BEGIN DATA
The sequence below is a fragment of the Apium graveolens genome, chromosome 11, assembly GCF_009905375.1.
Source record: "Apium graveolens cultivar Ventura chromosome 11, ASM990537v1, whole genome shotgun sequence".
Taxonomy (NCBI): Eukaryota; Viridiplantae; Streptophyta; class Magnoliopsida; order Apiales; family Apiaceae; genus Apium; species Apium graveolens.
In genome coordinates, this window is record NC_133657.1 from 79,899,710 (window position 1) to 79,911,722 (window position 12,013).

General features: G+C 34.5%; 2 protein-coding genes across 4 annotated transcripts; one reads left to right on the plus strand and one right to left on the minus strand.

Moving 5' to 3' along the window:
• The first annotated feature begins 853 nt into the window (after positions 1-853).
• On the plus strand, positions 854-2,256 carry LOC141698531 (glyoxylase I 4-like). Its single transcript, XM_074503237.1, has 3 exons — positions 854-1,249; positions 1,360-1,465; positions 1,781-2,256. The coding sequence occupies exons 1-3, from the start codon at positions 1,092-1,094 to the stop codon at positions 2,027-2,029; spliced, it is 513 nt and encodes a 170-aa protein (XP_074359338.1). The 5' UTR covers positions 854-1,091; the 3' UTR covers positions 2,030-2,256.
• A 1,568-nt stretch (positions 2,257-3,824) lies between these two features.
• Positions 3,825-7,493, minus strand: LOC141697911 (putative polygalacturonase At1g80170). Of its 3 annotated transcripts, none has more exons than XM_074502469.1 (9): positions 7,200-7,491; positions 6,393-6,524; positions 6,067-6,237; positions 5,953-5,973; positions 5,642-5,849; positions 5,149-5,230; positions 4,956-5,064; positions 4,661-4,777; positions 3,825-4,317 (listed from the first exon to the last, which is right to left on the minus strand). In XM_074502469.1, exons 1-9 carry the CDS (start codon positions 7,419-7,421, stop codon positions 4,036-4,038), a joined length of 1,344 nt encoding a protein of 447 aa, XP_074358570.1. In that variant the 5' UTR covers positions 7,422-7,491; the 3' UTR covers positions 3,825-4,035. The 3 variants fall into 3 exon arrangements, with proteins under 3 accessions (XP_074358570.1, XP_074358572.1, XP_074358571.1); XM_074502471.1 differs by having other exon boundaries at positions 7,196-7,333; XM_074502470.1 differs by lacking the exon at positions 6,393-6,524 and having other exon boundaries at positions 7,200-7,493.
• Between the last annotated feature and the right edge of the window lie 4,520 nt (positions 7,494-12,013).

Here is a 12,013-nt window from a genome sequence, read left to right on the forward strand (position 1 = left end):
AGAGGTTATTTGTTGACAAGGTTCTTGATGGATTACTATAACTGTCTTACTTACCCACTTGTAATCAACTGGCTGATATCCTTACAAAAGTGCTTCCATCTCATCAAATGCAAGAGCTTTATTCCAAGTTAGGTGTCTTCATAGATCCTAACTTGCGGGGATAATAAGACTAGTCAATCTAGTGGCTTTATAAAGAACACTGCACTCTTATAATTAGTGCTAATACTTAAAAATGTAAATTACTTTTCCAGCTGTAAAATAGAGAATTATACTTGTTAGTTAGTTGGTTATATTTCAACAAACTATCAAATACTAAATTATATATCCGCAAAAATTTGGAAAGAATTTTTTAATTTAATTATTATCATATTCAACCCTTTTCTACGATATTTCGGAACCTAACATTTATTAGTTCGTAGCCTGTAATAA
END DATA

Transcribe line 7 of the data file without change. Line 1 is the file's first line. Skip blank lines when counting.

• The first annotated feature begins 853 nt into the window (after positions 1-853).